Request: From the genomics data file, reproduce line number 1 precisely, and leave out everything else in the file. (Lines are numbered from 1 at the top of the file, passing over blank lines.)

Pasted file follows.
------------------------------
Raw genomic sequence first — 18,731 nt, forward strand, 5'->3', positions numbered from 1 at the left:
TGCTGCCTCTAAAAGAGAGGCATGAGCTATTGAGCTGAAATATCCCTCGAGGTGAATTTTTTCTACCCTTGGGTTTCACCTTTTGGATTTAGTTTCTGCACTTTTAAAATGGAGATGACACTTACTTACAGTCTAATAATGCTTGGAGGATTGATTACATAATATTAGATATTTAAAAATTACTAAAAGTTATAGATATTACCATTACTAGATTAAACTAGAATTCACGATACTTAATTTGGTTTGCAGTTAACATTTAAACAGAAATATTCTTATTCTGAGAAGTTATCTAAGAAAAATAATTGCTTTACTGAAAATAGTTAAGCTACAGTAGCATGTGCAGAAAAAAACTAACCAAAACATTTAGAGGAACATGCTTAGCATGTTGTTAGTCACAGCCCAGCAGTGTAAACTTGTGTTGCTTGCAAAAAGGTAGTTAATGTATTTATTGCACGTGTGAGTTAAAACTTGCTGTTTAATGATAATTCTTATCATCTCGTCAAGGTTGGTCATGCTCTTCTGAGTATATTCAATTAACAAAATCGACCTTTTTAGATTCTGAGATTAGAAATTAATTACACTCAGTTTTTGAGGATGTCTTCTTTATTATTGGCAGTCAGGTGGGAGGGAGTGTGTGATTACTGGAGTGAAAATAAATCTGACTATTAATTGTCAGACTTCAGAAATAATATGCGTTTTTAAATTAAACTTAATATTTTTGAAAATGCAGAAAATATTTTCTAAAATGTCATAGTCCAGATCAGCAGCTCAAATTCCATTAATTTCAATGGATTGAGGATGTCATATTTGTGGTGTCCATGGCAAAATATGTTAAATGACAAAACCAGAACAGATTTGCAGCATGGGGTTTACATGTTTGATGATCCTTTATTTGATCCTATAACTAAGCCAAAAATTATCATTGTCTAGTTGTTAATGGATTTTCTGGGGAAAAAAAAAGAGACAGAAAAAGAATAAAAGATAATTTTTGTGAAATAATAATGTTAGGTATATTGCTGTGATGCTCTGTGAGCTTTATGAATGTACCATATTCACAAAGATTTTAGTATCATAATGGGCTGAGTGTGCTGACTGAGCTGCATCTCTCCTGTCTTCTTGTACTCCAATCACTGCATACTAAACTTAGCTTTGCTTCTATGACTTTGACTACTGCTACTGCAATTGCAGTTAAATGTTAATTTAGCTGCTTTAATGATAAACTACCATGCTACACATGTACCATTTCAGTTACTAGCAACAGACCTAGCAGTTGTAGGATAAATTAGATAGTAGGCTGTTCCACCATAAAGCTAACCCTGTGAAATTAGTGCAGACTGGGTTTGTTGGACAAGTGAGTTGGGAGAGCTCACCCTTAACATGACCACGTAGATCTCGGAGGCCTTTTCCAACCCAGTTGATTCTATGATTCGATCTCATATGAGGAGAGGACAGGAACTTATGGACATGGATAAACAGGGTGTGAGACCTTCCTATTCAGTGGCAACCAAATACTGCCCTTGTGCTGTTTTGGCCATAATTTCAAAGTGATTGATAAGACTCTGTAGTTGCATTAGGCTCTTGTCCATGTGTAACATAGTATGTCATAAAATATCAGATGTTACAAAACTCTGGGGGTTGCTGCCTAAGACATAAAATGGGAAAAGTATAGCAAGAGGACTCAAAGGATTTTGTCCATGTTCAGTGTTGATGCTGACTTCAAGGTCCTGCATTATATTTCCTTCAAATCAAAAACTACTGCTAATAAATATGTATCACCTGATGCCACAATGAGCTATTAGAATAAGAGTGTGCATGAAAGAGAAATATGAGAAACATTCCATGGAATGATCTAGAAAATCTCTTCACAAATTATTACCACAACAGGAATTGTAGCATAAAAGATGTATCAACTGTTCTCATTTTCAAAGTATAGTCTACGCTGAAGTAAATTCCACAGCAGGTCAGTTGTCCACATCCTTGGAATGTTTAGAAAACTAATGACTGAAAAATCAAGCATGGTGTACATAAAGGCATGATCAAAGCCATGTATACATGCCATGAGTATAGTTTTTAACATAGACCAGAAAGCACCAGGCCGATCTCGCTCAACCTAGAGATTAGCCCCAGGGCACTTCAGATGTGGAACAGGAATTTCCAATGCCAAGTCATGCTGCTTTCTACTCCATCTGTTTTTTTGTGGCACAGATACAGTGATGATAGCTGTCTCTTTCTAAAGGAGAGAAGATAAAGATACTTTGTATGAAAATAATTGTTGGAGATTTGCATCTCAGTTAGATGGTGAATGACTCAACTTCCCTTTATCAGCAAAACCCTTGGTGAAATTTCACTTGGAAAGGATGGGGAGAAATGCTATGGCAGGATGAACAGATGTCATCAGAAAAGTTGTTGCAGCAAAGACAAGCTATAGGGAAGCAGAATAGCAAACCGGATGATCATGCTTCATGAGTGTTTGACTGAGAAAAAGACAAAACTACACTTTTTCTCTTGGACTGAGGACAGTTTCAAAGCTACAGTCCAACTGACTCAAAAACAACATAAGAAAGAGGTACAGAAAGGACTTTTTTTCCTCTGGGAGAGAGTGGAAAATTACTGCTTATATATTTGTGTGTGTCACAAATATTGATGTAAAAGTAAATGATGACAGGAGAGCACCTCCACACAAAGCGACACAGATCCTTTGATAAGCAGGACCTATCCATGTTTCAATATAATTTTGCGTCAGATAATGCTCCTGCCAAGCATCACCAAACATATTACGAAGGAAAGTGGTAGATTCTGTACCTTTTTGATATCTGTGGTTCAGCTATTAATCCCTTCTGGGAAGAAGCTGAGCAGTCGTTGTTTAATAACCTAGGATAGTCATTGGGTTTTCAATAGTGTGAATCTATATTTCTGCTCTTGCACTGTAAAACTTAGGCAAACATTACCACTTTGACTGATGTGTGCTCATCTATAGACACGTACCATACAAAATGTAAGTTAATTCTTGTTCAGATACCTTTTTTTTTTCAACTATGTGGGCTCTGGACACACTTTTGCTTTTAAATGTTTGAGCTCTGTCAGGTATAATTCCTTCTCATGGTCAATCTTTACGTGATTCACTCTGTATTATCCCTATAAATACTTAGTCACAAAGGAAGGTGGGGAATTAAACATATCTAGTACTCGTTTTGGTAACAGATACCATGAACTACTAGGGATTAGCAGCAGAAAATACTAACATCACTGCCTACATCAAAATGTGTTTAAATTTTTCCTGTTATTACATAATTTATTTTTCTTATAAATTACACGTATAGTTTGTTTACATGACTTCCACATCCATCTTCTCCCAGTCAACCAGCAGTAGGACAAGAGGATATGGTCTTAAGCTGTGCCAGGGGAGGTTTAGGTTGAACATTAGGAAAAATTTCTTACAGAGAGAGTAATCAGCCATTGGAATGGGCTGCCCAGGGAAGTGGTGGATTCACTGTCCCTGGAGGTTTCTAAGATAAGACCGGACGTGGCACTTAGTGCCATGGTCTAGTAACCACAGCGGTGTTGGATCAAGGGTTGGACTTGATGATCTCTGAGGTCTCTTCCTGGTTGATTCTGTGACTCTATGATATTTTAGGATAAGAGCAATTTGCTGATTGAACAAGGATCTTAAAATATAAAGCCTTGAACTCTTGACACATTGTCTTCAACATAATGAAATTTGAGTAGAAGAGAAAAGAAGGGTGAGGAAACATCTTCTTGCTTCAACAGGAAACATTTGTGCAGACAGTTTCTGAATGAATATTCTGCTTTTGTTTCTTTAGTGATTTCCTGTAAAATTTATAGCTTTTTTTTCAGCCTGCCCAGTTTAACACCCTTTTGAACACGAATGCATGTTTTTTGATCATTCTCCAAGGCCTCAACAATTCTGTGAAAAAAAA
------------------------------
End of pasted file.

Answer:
Raw genomic sequence first — 18,731 nt, forward strand, 5'->3', positions numbered from 1 at the left: